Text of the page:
First sign that I should’nt close that deal was that they asked for a discount from the first words they’ve spoke to me.
They also told me that the wedding is gonna happen in a 15 miles away from city I live.

(Didn’t told me exact location till the last week before wedding. it appeared to be almost 250 miles away)

They made a pre-wedding parties just the night prior the wedding. ( u could imagine the impact on their appearance)

Right at 9am bride’s best friend fried wedding dress with and iron.

As a result I get:
- dissatisfied with her choice bride
- not really much money
- 23 hours shift.

Since that wedding I do ask tonts of questions in a first message. I do warn clients that if they dont like each other it’s not my fault.
And if they are not agree with my contract its okay to shake hands right now and head our own ways.

Later on i quit shooting weddings.
I stopped having inner challenge and currently testing myself with some fashion photography.

Cheers for those who managed to read my really bad English. 👌🏻

Nacona Nix's picture

I want no part of the pressure, drama, or indignity of photographing weddings. I did it once--as a backup, on a lark--for a friend, and charged nothing so there would be no specific expectations. I can't imagine a form of photography where the worker is more alienated from their labor.

Robbie Keene's picture

I understand it can be lucrative but I'd rather shave my head with a cheese grater than shoot a wedding.

Alan Usher's picture

I had a client like this last year. They presented me with an impossible list that was all about ticking boxes, and generally expected me to be in two places at once most of the time, one example being they thought it was reasonable to ask me to shoot both bride and groom prep. They also refused to hire a second shooter, woefully got their estimated journey times between venues wrong, and insisted they didn’t want formal groups so didn’t supply a list of those, then proceeded to ambush me with them on the day.

Of course, I told them I couldn’t be in two places at once throughout the day, they ignored that. They also hired me on the basis that I was a documentary photographer, then expected me to shoot in a completely mechanical way that I simply don’t do. The bride was the most over-entitled individual I’ve ever had the misfortune to meet. They also hired a videographer that was so far up his own backside, he refused to collaborate, made my job harder and spent most of the day telling me what I should do.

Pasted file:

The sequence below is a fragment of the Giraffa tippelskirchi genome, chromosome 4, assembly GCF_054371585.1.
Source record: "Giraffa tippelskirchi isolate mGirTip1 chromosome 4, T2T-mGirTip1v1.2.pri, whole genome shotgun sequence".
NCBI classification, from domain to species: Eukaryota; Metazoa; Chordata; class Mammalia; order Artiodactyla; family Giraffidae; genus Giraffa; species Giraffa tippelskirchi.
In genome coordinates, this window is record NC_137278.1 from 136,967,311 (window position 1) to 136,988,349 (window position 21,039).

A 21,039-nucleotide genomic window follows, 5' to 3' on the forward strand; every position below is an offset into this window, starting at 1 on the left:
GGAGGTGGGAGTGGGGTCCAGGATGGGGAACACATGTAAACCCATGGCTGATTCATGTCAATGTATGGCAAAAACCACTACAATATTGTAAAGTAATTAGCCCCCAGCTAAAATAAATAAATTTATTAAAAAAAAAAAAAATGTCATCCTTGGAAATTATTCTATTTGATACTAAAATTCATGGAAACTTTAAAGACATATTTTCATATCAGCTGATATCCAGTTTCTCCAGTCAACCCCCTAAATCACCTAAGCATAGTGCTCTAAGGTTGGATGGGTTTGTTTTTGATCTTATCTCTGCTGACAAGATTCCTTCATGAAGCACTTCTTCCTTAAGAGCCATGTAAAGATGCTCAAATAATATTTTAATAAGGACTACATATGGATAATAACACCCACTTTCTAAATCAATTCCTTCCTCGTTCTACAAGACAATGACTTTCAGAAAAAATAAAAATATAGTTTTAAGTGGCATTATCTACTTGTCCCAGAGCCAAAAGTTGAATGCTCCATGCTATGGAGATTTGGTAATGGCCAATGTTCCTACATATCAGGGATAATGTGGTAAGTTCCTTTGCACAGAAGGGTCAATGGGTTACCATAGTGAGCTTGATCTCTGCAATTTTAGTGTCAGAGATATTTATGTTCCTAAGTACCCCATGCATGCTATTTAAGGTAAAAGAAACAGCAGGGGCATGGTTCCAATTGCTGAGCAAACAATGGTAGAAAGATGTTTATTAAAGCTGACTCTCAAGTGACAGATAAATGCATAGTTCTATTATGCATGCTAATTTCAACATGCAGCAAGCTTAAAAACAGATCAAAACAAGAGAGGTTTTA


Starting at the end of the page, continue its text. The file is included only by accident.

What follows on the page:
Add to this, four pays before the wedding shoot, I had surgery for a kidney stone (had a stent fitted), the day was one of the hottest of the year, suffered all day, I didn’t let them down, and peed blood at the end of the night and was a mess physically. I was there an hour and a half over my contracted time and they were brazen about getting me to stay as well. If I say so myself, I did a damn good job, and she had the nerve to complain because I didn’t every shot on her list and asked for a refund.

She even admitted she couldn’t complain at the approx 3000 final edited images I provided, but she kept complaining and even slandered me. I told her she had no basis for complaint or a refund. I’ve been shooting weddings over ten years, never had a client like it before, always use contracts, I’m fully insured (even used the legal advice provided through my insurance) but I learnt rather a lot from that episode, and it wouldn’t happen again.